A Review of Purina’s Cat Allergen Reducing Diet

If you have an allergy to cats, or know someone who does, then you know how debilitating it can be. Cat allergens are everywhere, and up to now there’s been precious little you could do except avoid cats altogether. Which for many people has not been possible.

So it was with great hope that here in Australia we awaited the arrival of Purina’s new food designed to reduce human allergies to cats and kittens. Imagine the possible benefits if it works:

  • More people being able to enjoy the company of cats
  • More cat rescue and less rehoming
  • Better relationships for allergic partners of cat owners

But could it also be too good to be true? If it encourages people who can’t keep cats to get them, surely this will be a backwards step instead. I found my first Devon Rex in an animal shelter where she’d been dumped for just this reason.

I’m going to take you through the science behind Purina LiveClear® as impartially as I can. By the end, you’ll have a good idea of what to expect if you try it.

How Purina LiveClear Works

It starts with the major cat allergen of humans: Fel d 1. This complex protein is found in the saliva, sebaceous glands, skin and fur of cats. It’s very stable, and can easily become airborne, from where it causes all the usual signs of allergy in people: sneezing, runny eyes, asthma etc

Cats probably spread most of the Fel d 1 around by licking their coat. So the people at Purina thought: what if we developed a food that blocks the Fel d 1 from the saliva?

It’s actually very clever.

They expose chickens to cat allergens and collect their eggs. These then contain high levels of anti-Fel d 1 antibody. The egg proteins are sprayed onto cat biscuits so that cats end up having antibodies to their own allergen in their saliva. Theoretically then, when they groom themselves, the Fel d 1 is taken out and inactivated.

As an aside, it’s worth noting that in the trials the food was fed continuously, which makes sense when you see how it works. However, as any vet knows, it can be hard to do this without having a fat cat.

Does Purina LiveClear Reduce Allergens?

According to Purina’s own research, cats who eat LiveClear have a 47% reduction in allergen on their coat. And this is true, if a little oversimplified.

allergen reduction cat food

The reality is the graph here. It shows the same cats divided into four groups based on how much allergen they had in their coat. You can see that the top 25% have a lot more than the rest. You can also see that the actual levels vary for all of them week by week.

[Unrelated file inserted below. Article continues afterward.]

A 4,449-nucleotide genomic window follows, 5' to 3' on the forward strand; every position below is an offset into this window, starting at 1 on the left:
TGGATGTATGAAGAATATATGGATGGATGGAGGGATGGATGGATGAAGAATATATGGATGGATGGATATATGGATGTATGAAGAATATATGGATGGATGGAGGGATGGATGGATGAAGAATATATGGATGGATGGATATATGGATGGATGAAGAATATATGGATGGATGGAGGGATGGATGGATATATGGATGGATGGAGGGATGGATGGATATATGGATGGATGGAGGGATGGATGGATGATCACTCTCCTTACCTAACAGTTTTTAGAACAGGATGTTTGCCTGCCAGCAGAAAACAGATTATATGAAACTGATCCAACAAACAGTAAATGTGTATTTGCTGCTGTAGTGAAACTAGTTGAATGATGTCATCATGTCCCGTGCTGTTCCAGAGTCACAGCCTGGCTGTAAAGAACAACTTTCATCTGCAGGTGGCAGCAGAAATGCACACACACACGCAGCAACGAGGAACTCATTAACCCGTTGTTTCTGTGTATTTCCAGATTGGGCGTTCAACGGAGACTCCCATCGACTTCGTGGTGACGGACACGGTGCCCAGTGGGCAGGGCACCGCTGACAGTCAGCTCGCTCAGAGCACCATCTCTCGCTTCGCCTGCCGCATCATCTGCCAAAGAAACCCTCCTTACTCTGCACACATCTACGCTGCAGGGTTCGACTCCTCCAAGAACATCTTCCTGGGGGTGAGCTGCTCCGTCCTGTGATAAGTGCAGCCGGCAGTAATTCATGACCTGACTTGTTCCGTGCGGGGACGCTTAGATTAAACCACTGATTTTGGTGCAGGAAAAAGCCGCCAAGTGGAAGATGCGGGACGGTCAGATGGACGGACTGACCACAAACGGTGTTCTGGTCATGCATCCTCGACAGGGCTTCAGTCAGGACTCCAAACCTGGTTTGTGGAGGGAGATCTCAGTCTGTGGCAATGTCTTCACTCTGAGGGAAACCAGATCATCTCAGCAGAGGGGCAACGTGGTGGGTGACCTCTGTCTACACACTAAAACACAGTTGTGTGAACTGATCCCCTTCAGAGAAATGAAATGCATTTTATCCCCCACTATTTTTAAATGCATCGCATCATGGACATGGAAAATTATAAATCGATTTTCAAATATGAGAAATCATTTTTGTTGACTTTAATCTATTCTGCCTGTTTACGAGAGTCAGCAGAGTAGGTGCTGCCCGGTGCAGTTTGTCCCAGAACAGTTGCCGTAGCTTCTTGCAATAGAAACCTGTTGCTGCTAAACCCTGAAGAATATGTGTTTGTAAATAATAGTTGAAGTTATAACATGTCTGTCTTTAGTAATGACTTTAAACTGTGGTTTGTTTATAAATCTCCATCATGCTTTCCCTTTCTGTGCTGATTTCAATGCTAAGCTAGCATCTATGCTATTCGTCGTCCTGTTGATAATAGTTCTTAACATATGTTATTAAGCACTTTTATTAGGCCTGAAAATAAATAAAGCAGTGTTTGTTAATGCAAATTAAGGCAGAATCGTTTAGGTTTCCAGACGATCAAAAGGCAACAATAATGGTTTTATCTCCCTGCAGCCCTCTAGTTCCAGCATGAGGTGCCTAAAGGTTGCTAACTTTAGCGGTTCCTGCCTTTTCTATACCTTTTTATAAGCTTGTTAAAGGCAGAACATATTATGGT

In fact, a look at the original paper shows that even these data points are averages of substantial individual variation.

Of course what matters most is how this translates to its effect on people. Is an average 47% reduction enough, and does the weekly variation make a difference?

Does LiveClear Reduce Human Allergy?

To give Purina some credit, they could have stopped here, but they went on do do human trials. They exposed people affected by cat allergy to blankets from cats fed either a control food or LiveClear. The study was double-blind, meaning that neither the researchers or test subjects knew which was which.

In other words, a high-quality piece of work. Sadly for Purina and cat allergy sufferers everywhere, the results were disappointing.

The following table shows the P-values for each symptom. Values less than 0.05 are generally regarded as significant. As you can see, there were no significant differences between reaction levels to blankets from treated or untreated cats.

Difference Between LiveClear & Control Food In Allergy Symptoms

SymptomP value
Watery eyes0.91
Scratchy eyes0.23
Itchy eyes0.46
Nasal Congestion0.62
Nasal Itching0.43
Runny Nose0.88
TNSS: Total Nasal Symptom Score; TOSS: Total Ocular Symptom Score 

Hang On- Purina Said It Worked!

Actually, there were differences found when the results were compared with earlier known exposure (i.e. no longer blinded). This should be yet another demonstration of the enduring power of the placebo effect. And yet that’s not what was said.